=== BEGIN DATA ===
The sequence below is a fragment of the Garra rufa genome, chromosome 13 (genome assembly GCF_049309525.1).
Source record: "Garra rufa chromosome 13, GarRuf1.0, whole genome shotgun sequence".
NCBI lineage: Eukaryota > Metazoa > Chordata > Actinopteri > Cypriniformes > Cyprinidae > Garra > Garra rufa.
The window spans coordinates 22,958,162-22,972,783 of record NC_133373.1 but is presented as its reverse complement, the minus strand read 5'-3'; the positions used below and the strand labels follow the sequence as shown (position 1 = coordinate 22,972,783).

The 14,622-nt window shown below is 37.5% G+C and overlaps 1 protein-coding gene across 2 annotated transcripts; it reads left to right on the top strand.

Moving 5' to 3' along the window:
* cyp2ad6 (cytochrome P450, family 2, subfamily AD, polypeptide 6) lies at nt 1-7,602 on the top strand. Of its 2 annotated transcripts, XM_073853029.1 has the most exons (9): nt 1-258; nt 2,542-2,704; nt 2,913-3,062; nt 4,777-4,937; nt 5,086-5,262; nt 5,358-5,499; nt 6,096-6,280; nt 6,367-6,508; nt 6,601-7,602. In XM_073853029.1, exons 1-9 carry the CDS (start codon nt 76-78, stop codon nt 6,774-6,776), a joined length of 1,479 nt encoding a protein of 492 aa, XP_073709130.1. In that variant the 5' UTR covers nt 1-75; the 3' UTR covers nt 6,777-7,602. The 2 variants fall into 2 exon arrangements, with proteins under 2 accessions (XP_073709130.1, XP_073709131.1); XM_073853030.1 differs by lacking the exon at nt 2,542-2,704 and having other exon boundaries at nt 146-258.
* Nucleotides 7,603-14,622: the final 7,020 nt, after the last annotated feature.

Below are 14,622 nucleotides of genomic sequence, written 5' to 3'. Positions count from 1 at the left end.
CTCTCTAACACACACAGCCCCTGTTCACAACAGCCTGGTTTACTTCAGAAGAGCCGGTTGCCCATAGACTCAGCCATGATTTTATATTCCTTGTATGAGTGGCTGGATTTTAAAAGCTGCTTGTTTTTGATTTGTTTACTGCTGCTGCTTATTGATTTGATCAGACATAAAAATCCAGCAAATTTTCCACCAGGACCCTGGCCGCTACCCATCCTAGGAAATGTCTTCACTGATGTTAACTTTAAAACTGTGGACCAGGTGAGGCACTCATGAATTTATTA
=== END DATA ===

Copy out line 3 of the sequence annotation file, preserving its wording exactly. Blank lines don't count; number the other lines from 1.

NCBI lineage: Eukaryota > Metazoa > Chordata > Actinopteri > Cypriniformes > Cyprinidae > Garra > Garra rufa.